Looking back at all that’s happened the past few decades, it seems a monumental task to try and sort out the most important turning points over the past 16 years that led us to the Trump era, but the Great Recession that bridged the Bush and Obama years is easily one of the biggest. While 9/11 and the subsequent War on Terror was the genesis for the particular strains of xenophobia and fear now infecting us, the Great Recession birthed its evil twin; the collapse of trust for most Americans in the stability, competence, and trustworthiness of our institutions and basic norms of economics and governance.
Everything about it- the people who directly lost homes, savings, jobs, and more, the revelation of just how thoroughly corrupt the markets had become and how inadequate our systems of regulation were, the bailouts allowing those most guilty of the crash to walk away swimming in blood money, and beyond- stunk to high heaven. Moreover, it produced twin ripple effects on both sides of the American political spectrum that we are still caught up in. Before it was supercharged by the desire to destroy the first Black President, the Tea Party first came about as opposition within conservative ranks to the direct involvement of President Bush in saving the banks. The results of the radicalization of the GOP from top to bottom this brought about are, unfortunately, obvious for all to see.
And although it has not yet reached the same level in terms of political power, liberals and progressives have been affected just as starkly. The Occupy Wall Street movement changed forever much of the lexicon on the left in discussing economic inequality, and many in my generation became the first to abandon an instinctive opposition to anything branded with that dirty word “socialist,” willing to embrace ideas like those proposed by Bernie Sanders and Elizabeth Warren that the Democratic Party would not have even contemplated addressing a decade ago. And here, too, a strong tendency to inherently distrust and throw shade on anything deemed “establishment” is beginning to build to a destructive extreme.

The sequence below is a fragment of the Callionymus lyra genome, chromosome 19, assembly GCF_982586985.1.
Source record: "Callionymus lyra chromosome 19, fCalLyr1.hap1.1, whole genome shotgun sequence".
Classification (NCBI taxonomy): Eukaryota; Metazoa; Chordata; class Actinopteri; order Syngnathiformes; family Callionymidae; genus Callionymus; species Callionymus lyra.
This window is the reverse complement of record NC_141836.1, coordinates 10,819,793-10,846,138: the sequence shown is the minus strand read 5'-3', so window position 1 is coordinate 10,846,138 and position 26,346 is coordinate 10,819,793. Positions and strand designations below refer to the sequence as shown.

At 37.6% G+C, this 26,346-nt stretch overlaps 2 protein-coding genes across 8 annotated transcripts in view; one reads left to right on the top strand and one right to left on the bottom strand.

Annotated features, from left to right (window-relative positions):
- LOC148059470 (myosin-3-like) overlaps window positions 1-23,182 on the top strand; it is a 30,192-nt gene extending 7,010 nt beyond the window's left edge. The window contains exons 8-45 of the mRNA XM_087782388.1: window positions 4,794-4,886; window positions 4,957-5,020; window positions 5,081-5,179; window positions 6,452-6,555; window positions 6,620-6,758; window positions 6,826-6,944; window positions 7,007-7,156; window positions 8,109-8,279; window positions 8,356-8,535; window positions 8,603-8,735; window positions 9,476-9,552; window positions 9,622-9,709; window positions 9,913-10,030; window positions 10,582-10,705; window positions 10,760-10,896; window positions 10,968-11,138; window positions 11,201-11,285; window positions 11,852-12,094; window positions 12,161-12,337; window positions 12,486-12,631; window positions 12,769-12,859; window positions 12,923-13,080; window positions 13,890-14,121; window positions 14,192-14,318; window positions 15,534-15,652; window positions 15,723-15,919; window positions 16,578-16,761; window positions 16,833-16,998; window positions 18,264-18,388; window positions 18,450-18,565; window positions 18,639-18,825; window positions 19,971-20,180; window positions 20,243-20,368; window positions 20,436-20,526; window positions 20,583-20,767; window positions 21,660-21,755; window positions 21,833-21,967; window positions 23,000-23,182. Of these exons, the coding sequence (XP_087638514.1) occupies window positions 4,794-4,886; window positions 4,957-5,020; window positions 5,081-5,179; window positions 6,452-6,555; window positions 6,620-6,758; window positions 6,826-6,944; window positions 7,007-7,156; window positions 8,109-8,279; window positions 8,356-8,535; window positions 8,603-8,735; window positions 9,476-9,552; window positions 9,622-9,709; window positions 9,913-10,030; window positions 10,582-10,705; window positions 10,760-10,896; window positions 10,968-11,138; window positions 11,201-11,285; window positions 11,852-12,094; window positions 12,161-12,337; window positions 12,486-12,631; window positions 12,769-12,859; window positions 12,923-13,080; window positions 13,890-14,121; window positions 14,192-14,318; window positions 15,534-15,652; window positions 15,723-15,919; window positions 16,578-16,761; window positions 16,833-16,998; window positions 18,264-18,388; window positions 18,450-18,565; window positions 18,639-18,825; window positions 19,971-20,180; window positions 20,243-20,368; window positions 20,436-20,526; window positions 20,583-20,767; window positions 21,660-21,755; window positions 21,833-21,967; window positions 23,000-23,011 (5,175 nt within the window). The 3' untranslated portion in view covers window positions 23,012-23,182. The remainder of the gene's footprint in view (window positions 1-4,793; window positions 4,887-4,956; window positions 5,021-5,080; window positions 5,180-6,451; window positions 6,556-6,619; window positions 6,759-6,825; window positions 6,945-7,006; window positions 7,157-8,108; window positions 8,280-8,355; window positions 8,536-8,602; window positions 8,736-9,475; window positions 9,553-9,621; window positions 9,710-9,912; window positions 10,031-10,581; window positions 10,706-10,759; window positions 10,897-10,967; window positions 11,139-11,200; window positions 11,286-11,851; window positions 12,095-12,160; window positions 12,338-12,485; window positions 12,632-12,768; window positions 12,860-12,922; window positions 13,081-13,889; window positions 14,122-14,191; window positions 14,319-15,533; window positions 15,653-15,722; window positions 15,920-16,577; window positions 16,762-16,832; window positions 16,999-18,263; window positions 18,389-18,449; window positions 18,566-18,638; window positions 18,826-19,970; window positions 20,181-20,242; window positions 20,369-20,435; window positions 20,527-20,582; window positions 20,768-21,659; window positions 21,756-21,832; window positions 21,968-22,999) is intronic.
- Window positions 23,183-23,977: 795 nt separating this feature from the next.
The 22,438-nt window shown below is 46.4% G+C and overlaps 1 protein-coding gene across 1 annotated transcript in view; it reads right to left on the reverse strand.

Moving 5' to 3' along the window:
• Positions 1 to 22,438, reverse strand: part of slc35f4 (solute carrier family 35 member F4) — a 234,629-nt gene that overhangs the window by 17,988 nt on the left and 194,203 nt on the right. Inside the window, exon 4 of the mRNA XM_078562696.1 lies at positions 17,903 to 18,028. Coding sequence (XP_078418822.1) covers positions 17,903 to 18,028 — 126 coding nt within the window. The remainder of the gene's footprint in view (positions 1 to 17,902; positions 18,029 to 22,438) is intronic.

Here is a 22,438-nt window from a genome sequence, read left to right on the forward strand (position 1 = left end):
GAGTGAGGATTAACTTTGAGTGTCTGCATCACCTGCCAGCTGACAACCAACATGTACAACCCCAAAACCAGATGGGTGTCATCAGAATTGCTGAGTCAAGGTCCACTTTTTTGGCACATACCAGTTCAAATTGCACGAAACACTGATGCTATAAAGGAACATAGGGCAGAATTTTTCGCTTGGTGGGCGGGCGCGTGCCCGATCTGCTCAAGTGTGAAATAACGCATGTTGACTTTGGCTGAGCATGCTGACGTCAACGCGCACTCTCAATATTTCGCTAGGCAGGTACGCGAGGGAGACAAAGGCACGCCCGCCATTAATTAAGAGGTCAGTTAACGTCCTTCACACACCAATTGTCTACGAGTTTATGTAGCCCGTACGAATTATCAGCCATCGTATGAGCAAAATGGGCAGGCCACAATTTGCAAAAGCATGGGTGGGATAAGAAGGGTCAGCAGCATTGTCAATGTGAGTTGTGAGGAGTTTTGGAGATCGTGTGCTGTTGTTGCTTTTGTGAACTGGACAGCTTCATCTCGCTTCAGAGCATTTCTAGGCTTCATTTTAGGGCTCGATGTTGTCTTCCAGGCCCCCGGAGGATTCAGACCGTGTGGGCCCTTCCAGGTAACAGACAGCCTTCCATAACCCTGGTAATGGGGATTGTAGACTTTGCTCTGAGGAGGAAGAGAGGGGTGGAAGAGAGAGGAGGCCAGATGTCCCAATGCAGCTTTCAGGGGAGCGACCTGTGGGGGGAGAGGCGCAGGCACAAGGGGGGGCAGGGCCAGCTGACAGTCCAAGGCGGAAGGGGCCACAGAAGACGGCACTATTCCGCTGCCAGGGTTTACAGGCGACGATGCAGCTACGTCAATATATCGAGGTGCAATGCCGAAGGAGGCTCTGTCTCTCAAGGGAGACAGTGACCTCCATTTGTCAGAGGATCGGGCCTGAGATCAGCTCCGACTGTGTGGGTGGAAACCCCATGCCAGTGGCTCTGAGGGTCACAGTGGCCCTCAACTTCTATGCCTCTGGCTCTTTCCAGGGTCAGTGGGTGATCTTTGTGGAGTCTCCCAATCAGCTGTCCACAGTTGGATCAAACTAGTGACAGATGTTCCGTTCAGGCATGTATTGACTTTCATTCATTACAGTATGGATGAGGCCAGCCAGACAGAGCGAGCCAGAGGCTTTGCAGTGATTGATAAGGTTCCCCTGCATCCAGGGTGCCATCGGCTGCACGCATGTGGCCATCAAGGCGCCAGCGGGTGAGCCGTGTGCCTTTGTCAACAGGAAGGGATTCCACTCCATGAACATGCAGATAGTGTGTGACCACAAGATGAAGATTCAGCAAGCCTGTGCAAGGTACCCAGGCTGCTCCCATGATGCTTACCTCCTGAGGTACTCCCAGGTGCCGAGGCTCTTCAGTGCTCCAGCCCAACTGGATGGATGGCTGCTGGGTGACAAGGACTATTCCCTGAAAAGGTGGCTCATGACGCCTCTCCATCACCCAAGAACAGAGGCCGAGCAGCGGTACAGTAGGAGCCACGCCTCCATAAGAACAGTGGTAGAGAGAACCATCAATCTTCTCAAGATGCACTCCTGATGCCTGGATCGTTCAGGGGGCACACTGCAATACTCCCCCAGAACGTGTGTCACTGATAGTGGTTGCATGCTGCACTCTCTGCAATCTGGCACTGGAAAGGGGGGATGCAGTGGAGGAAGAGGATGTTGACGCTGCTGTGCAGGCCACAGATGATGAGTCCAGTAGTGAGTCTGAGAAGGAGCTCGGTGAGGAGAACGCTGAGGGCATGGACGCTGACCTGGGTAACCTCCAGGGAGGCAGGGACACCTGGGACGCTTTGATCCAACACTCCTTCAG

Because of how important it is to bear in mind how the Recession is still not just affecting our economy, but even how we think about politics and society, in this month’s edition of Films for the Trump Years I suggest revisiting The Big Short, Adam McKay’s Oscar-winning masterpiece from 2015. Based on the book by the same by Michael Lewis, one of today’s best non-fiction writers, it details how handful of finance expert with various backgrounds caught wind of the fact that the entire system propping up the housing and loans market was fraudulent. With so many bad loans underwriting much of the American and global economy, it was not a question of if the system would crash, but when, and how badly.
What makes their stories so intriguing, complex, and interesting, is that none of these people are “good guys” in many senses of the word. In their own way, they are just as greedy and opportunistic as those they are angry at for defrauding the public, because while they do try to raise at least a few alarm bells about what they find, they still don’t hesitate to profit off the crash when the opportunity arises.
What makes this movie a particular must-see, though, is how it uses its soundtrack, rapid-style editing, and fourth-wall breaks to not just tell a compelling story in a powerfully effective (which it does), but to also serve as a two-hour, Economics for Dummies Crash Course. If you feel like you are hopelessly lost and unable to understand the many technical terms and ideas used in the industry, the movie reminds you that that is exactly the point- skullduggery like this is possible because its shrouded in such boring-sounding jargon, most people simply can’t muster the energy to pay much more than cursory attention to it all.
And therein lies the unfortunately all-too-cyclical nature of human greed and the systematic crashes it produces. The movie pulls no punches at all in reminding the viewer just how cuttingly and awfully unfair it was that working people were ruined while the rich who made the crash were not punished in any meaningful way, and in revealing how a similar crash could easily just be a few more shorts away.
Like with most of the movies I select for this series, The Big Short is a film that calls for vigilance. We can’t prevent every tragedy, but the more we resolve to work every day to open and re-open our eyes, and to educate ourselves about the world we live and the parts we play in whether we like it or no, the better our chances are of avoiding the next disaster.
So stay vigilant. Stay woke. And when you smell something, don’t ever hesitate to say something.
Previously on Films for the Trump Years:
Part 1- Selma
Part 2- Good Night, and Good Luck
Part 3- 13th
Part 4- Get Out
Part 5- Chasing Ice/Chasing Coral